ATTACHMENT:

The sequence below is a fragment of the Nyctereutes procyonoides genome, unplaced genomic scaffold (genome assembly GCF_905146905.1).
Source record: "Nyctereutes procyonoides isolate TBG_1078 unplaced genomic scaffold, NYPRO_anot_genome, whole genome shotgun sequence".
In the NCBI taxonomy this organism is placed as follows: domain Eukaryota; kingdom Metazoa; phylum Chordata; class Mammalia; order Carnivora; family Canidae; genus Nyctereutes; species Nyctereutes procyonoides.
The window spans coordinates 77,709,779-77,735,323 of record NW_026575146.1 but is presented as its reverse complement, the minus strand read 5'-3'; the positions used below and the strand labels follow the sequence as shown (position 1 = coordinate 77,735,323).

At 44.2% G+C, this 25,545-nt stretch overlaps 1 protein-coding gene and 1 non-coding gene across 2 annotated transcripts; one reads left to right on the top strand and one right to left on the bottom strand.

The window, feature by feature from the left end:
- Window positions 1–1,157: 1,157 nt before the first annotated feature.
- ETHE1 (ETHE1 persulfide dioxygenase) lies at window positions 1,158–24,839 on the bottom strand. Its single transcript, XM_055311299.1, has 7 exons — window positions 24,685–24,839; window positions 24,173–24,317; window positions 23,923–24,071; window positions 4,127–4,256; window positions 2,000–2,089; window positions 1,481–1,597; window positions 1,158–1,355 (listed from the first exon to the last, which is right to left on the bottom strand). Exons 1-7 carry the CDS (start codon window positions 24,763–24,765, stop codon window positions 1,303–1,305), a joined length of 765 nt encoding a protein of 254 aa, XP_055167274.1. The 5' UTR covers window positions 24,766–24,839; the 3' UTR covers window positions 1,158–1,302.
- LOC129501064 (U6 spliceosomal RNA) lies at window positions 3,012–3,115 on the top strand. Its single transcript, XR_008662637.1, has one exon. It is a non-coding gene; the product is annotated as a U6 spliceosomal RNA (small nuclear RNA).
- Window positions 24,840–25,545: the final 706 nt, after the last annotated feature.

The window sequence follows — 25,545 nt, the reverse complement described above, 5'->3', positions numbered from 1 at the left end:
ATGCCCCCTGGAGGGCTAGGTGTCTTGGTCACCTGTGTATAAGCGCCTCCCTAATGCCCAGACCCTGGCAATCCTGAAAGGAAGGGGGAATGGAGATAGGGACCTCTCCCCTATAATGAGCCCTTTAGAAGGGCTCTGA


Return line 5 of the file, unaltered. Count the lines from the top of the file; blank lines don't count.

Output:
At 44.2% G+C, this 25,545-nt stretch overlaps 1 protein-coding gene and 1 non-coding gene across 2 annotated transcripts; one reads left to right on the top strand and one right to left on the bottom strand.